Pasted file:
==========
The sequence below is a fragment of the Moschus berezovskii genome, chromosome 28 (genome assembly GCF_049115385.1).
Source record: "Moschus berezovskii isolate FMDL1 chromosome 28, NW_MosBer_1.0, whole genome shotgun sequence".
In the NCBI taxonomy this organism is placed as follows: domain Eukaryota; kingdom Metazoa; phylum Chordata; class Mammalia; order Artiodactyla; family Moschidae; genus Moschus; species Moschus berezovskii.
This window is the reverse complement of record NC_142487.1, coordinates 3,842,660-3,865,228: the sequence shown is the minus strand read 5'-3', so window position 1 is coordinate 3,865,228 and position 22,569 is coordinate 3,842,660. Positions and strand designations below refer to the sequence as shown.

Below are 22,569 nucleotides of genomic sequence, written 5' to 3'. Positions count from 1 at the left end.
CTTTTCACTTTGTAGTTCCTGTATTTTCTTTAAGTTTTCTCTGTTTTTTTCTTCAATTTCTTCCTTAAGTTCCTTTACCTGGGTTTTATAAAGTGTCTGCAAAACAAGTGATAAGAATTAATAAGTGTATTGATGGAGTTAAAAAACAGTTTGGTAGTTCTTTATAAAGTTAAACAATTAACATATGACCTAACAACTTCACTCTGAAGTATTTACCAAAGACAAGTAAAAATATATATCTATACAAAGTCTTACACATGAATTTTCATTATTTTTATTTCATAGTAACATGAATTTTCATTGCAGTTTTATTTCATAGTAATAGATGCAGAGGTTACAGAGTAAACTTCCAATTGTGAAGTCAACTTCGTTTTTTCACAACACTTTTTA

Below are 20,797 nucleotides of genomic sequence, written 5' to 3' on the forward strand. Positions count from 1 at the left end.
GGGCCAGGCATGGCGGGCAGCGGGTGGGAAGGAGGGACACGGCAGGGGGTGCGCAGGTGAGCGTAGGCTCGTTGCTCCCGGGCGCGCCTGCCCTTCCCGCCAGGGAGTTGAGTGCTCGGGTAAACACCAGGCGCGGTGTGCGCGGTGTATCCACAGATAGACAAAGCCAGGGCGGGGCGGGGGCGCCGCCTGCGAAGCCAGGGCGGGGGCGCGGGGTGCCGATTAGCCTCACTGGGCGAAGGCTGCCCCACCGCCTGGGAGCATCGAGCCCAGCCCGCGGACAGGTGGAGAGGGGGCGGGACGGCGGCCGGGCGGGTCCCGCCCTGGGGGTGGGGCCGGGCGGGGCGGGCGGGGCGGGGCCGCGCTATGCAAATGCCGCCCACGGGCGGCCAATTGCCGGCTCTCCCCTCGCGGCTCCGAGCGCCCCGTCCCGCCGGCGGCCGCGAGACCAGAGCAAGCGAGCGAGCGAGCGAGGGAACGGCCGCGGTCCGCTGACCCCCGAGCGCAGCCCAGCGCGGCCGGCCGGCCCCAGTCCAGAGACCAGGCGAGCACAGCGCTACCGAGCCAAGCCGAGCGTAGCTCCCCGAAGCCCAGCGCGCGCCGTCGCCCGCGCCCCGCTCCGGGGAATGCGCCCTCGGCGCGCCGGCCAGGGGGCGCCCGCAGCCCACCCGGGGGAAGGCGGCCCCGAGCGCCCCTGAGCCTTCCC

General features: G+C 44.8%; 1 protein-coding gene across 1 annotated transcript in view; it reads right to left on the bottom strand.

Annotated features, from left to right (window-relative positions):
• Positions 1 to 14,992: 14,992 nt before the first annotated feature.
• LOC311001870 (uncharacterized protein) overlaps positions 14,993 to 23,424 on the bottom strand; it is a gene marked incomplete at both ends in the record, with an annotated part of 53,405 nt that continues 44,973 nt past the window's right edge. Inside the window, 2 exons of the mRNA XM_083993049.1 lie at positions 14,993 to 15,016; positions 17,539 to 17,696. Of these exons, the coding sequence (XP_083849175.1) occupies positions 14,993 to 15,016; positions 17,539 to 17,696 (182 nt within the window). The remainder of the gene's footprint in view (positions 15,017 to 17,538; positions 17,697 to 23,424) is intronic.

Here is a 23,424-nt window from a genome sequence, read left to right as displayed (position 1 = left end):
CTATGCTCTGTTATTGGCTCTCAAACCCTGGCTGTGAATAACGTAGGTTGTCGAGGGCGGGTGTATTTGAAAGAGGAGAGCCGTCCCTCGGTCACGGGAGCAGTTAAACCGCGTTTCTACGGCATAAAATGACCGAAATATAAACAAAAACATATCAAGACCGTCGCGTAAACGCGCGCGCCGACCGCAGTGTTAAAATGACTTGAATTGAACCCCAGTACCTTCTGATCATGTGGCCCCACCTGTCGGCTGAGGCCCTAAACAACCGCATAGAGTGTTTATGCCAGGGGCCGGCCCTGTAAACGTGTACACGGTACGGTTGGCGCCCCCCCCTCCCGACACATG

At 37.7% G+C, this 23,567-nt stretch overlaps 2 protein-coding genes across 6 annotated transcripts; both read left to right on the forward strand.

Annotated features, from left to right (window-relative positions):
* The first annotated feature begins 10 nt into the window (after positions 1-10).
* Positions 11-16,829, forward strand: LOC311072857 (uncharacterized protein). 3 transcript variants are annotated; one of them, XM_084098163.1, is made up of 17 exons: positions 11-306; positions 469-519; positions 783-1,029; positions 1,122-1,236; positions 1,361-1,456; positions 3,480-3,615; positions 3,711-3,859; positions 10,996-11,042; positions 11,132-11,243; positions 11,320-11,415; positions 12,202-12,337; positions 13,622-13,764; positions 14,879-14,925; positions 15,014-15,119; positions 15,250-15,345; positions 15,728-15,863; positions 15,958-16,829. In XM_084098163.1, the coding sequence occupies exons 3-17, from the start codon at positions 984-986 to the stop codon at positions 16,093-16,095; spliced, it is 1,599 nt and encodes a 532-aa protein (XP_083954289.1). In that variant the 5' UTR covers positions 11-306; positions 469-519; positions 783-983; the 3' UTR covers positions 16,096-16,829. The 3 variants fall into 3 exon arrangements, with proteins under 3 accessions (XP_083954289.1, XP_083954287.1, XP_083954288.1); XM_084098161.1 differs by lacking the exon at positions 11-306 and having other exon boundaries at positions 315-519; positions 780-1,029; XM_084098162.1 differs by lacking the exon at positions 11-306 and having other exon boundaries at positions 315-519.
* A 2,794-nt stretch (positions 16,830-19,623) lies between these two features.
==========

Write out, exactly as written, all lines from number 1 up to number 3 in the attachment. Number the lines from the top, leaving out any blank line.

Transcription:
The sequence below is a fragment of the Moschus berezovskii genome, chromosome 28 (genome assembly GCF_049115385.1).
Source record: "Moschus berezovskii isolate FMDL1 chromosome 28, NW_MosBer_1.0, whole genome shotgun sequence".
In the NCBI taxonomy this organism is placed as follows: domain Eukaryota; kingdom Metazoa; phylum Chordata; class Mammalia; order Artiodactyla; family Moschidae; genus Moschus; species Moschus berezovskii.